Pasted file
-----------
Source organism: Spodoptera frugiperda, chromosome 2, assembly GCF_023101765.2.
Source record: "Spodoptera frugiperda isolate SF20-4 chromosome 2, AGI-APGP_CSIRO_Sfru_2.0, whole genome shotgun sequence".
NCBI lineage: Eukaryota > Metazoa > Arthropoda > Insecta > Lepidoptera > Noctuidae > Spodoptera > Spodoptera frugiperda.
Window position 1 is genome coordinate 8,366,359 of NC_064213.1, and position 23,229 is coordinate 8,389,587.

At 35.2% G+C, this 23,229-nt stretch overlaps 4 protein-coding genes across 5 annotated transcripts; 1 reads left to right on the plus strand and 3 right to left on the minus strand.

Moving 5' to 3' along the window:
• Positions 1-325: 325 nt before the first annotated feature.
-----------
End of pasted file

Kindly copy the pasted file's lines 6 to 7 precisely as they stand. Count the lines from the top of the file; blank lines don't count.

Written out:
Moving 5' to 3' along the window:
• Positions 1-325: 325 nt before the first annotated feature.